expect to get the value for what you purchased, you better negotiate
your specific expectations into the agreement.
The actual costs of this acquisition are
NEVER what you think.
You should already know this but
nearly ALL of us tend to forget. We get excited about the new toys
and slip off into Christmas morning... What to do?
Patrick covers this but I'll
expand - When you conduct the Cost-Benefit Analysis, step the
process out at least three to five years. Check with anyone and
everyone who has touched this product. Find out what worked out well
and...well...what didn't work out. Document it ALL as part of the
CBA - BEFORE you spend a single penny!
Check out implementation costs and
be sure to match them with the specific talent brought to bear on
the project. If you think your internal team is going to implement
better than a highly trained and experienced (think: expensive)
support team, you may be in for quite a financial surprise. But, if
you planned and budgeted for the difference in team talent, you may
find financial relief.
What about defects and patch management? Upgrades? Ongoing
support? Check into the actual details of each and every one of
these items. Look over the actual supplier contracts for the "rough"
spots. Does support cost more if your own team implements the
project? Is this product so full of defects that the supplier has a
monthly patch day scheduled for every consumer of every product? Are
there cute little items such as the "product cannot be used
more than 15 miles from the server" or implementation support
is billed out as "$180 per call"? (If you don't know
about these interesting little revenue stream inserts, you really
should spend some quality time in one of my technology asset management
Beware the Reference Fruit Punch Shuffle!
Patrick mentions being alert to
what I would call "happy people" references. You know the
ones I mean: "I invented Windows 7." Keep in mind
that a supplier would NEVER connect you with someone who had a
nightmare failed implementation. If you rely on supplier
connections, you'll only hear from the folks who consumed the entire
cup of fruit punch.
As an element of this particular common scam is the supplier
advertising budget. If the product is so great, why do you have to
spend so many tens of millions of dollars TELLING me about it? If
implementation and ongoing support are so simple, why do I
constantly hear, or read, about over budget, over time, and failed
You want references? Check with the people who have lost
tens of millions on failed projects with this product line or
supplier. THOSE folks will give you a totally different story than
the ones who had plenty to spend and plenty of talented techies to
contribute to implementation and ongoing support.
Manage the Project
Patrick's observations regarding
the implementation partners is right on track. Keep in mind that any
enterprise that has reached the "Partner" stage of a
relationship with a major software publisher has also consumed
massive quantities of that ever present fruit punch. These folks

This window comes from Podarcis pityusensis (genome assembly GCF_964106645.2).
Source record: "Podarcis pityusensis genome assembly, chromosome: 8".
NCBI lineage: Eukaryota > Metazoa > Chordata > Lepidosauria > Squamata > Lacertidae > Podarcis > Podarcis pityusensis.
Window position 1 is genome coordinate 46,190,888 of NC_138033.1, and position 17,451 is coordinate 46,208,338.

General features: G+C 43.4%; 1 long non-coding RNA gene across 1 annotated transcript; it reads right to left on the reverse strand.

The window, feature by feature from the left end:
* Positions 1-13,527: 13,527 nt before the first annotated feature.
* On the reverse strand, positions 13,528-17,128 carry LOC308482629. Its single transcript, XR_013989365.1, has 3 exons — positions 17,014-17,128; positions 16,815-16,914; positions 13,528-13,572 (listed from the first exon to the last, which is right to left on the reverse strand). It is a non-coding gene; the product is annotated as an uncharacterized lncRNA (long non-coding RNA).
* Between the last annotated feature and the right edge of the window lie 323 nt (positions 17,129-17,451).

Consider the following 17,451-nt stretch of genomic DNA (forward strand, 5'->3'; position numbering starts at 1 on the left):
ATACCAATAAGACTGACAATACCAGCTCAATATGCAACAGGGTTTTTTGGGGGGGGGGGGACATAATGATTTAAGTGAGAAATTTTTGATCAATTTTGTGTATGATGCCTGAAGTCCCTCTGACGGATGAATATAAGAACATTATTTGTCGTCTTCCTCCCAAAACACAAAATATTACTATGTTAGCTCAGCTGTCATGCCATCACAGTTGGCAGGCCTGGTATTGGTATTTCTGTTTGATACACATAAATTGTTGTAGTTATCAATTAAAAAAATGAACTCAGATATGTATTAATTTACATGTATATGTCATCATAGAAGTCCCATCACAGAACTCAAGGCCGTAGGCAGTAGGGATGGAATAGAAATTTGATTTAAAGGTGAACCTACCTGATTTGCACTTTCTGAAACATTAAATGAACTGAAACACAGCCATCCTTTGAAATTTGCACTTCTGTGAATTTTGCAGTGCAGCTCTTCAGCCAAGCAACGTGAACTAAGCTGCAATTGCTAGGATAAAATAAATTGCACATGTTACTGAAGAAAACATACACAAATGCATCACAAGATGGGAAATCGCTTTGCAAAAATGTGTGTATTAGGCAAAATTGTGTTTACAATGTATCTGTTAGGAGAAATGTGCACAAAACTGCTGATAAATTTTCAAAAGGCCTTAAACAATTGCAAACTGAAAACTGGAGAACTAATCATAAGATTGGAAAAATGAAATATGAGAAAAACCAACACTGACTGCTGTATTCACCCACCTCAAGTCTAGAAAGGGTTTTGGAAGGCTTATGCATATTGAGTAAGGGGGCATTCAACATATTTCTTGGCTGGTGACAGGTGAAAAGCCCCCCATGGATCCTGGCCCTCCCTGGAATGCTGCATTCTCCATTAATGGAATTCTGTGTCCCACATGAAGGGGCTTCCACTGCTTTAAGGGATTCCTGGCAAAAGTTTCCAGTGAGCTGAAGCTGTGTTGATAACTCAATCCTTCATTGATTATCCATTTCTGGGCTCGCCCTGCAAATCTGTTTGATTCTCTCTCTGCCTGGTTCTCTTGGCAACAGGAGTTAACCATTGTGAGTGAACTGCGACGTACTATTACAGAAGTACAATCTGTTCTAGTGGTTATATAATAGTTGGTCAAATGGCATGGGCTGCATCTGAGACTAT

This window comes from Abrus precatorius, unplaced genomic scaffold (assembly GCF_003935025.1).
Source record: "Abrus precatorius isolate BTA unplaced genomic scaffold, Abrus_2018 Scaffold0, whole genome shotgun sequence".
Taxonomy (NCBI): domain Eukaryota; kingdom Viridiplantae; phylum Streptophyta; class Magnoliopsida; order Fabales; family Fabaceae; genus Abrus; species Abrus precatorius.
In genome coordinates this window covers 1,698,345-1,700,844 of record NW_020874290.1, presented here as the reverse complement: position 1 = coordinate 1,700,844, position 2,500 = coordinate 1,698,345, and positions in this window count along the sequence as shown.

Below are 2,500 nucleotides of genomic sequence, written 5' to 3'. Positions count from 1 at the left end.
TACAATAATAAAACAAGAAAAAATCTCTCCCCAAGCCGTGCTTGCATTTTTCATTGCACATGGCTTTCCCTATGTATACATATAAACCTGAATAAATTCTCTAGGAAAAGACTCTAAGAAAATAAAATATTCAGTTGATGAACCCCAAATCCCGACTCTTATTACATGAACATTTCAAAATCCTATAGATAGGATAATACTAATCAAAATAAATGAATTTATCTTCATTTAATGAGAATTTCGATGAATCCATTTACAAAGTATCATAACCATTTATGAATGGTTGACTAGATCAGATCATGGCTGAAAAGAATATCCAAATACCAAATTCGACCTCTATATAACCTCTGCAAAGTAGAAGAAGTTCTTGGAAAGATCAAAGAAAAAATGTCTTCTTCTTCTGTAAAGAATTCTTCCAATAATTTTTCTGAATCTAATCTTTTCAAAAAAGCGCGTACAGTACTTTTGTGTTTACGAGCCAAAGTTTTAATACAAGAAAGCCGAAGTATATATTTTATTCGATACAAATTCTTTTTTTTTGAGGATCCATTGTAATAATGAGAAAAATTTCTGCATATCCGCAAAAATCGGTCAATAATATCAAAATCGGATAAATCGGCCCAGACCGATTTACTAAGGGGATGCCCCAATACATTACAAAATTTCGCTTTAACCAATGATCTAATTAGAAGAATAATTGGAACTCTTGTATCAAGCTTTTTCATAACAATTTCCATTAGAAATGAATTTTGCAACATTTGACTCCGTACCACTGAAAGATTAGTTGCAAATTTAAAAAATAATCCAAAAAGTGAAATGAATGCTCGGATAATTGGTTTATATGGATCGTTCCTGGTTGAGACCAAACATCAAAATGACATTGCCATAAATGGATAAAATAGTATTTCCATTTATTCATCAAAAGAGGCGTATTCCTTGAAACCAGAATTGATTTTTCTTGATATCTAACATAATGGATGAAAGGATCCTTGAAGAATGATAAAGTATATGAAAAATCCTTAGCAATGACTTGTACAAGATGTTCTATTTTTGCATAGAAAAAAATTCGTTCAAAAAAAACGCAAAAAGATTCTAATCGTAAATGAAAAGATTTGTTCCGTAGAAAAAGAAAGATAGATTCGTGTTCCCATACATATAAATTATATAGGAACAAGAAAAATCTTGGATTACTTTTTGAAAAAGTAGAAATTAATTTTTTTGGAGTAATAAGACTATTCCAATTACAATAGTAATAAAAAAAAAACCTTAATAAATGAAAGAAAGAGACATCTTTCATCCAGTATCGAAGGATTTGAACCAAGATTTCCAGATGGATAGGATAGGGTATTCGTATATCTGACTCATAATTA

make their livings via their relationship with the given software
publisher. If you honestly expect them to admit the product is a dog
- don't hold your breath. Instead, they'll follow the supplier
pattern of letting you pay to resolve the problem so the supplier
can wrap it into the next release - the one you'll pay to acquire.
For a major software acquisition &
implementation either use your own project manager or follow
Patrick's advice and bring in an independent PM to monitor the
project - even a spot check will be better than nothing. But, let's
take this a little further...
IT projects fail significantly
more frequently than they succeed. There are plenty of reasons for
this - some of them are even reason-able. But, as a PMP and a
faculty member teaching project management I have found that the key
to project success - or failure - all-too-often rests on the heads
of project sponsors, executive management, and the initial planning
team. THESE folks need to be visibly and aggressively on board or
the project manager might just as well be a NATO observer.
Remember that "negotiation" thing we discussed? It
also comes into play right here. Place serious penalties in the
acquisition agreement to "encourage" the implementation
company to get it done right. Wrist slapping does not belong in this
clause. If it is going to cost you $1M for the product, $2.5M for
the implementation, and $5M to correct failure - include those costs
in the failure clause. Otherwise (as clearly stated in the software
license) the software publisher needs only refund the price of the
software after it fails and they blithely walk away from your
completely devastated IT environment.
Is there more? Oh, absolutely! In fact, there are literally
hundreds of "gotchas" hidden inside every software
acquisition - whether it's a simple operating system or a major
overhaul. If you expect to gain value from business technologies, you
absolutely must learn to identify, define, and pursue that value.
Otherwise, the suppliers are in control of your money and (lack of?)